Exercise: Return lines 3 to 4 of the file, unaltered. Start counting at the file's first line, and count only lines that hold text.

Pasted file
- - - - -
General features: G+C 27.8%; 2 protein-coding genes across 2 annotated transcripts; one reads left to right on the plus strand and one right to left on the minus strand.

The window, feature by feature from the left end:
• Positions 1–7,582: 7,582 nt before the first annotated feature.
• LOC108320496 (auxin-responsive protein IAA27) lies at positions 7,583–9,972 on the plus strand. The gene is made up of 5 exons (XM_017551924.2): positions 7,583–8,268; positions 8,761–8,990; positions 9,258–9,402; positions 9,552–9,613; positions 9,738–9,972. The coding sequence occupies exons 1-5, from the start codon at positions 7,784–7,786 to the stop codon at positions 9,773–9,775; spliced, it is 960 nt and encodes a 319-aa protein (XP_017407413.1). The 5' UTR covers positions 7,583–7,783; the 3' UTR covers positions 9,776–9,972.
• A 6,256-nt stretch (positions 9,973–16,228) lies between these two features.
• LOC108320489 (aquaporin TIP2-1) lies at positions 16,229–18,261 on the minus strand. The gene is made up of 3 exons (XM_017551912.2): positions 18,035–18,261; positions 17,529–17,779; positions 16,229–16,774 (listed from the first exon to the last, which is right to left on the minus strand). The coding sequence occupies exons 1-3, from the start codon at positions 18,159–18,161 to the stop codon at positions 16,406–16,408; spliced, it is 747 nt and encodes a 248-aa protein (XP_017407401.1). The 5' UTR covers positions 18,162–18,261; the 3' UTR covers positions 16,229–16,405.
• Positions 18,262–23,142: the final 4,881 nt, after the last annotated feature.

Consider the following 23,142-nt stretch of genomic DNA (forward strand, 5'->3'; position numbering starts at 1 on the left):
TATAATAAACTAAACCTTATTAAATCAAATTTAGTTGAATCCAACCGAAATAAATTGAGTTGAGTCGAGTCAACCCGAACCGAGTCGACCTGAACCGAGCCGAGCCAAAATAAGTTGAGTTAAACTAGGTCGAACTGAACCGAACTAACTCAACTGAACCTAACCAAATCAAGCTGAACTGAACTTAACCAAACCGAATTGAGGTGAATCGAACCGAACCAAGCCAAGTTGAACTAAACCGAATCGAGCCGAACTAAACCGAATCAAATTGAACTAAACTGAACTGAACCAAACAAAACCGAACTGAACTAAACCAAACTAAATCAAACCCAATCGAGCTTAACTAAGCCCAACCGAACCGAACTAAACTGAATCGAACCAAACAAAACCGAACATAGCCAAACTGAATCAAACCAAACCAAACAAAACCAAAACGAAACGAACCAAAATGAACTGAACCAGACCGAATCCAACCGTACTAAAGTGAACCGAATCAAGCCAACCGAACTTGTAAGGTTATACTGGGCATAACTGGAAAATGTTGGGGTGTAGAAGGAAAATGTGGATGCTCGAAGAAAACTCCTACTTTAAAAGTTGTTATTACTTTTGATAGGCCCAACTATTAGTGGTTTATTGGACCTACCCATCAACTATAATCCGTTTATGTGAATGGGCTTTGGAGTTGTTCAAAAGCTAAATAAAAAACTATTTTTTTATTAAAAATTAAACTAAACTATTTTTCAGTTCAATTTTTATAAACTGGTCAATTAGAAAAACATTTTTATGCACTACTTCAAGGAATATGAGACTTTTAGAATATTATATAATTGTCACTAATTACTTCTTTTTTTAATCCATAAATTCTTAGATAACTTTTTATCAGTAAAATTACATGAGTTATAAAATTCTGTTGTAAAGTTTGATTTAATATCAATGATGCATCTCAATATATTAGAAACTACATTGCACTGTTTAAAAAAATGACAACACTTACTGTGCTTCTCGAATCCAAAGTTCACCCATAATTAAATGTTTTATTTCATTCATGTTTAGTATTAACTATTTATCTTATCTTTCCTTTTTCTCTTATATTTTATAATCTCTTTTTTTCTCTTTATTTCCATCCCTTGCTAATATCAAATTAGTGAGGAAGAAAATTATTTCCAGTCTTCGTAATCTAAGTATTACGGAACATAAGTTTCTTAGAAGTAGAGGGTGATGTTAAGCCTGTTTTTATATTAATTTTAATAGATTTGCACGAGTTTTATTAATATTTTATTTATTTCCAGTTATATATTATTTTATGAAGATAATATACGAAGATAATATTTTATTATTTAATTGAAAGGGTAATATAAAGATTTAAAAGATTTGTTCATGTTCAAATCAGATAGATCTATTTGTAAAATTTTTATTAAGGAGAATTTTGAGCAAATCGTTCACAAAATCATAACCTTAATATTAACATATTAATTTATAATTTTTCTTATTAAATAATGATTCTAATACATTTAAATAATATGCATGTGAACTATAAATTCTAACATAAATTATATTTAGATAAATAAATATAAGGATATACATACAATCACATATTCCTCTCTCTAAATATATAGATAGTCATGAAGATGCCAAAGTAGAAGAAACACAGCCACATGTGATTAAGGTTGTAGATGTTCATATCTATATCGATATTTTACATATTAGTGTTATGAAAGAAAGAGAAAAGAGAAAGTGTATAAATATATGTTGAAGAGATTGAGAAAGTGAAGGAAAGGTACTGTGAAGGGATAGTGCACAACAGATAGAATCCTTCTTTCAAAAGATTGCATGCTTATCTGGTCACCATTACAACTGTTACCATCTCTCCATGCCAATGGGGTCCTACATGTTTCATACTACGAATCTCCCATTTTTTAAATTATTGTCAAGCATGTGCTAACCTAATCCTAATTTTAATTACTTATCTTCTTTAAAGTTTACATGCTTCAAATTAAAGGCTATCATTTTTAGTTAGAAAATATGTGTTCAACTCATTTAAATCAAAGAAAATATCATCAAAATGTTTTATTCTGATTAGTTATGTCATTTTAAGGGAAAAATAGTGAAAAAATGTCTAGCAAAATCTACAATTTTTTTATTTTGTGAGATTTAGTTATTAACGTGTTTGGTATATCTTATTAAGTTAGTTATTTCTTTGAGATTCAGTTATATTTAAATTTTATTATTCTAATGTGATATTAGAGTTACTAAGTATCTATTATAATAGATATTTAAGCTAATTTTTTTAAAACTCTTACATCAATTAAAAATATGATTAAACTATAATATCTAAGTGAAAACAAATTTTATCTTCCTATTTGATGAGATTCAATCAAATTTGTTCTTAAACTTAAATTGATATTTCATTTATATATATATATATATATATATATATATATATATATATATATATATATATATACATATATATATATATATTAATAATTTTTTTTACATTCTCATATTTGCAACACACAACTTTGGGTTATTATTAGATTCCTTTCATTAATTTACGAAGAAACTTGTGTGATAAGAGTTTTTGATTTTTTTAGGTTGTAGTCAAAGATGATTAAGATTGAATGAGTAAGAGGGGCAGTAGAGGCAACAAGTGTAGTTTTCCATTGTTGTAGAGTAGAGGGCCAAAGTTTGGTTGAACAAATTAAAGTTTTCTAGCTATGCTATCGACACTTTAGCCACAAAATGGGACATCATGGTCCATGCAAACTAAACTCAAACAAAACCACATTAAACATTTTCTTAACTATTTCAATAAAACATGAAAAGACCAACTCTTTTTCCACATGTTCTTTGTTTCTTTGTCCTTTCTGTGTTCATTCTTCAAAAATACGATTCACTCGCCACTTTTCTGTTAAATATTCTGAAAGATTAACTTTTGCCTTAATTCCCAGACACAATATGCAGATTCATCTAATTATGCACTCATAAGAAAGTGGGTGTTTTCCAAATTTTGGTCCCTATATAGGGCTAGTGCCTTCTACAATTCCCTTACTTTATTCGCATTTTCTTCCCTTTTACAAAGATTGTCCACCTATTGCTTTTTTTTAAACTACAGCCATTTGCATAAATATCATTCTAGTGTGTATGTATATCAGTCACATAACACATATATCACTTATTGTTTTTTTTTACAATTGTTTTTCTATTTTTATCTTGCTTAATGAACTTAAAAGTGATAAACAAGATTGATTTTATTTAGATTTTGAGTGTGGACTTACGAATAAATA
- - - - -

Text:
• Positions 1–7,582: 7,582 nt before the first annotated feature.
• LOC108320496 (auxin-responsive protein IAA27) lies at positions 7,583–9,972 on the plus strand. The gene is made up of 5 exons (XM_017551924.2): positions 7,583–8,268; positions 8,761–8,990; positions 9,258–9,402; positions 9,552–9,613; positions 9,738–9,972. The coding sequence occupies exons 1-5, from the start codon at positions 7,784–7,786 to the stop codon at positions 9,773–9,775; spliced, it is 960 nt and encodes a 319-aa protein (XP_017407413.1). The 5' UTR covers positions 7,583–7,783; the 3' UTR covers positions 9,776–9,972.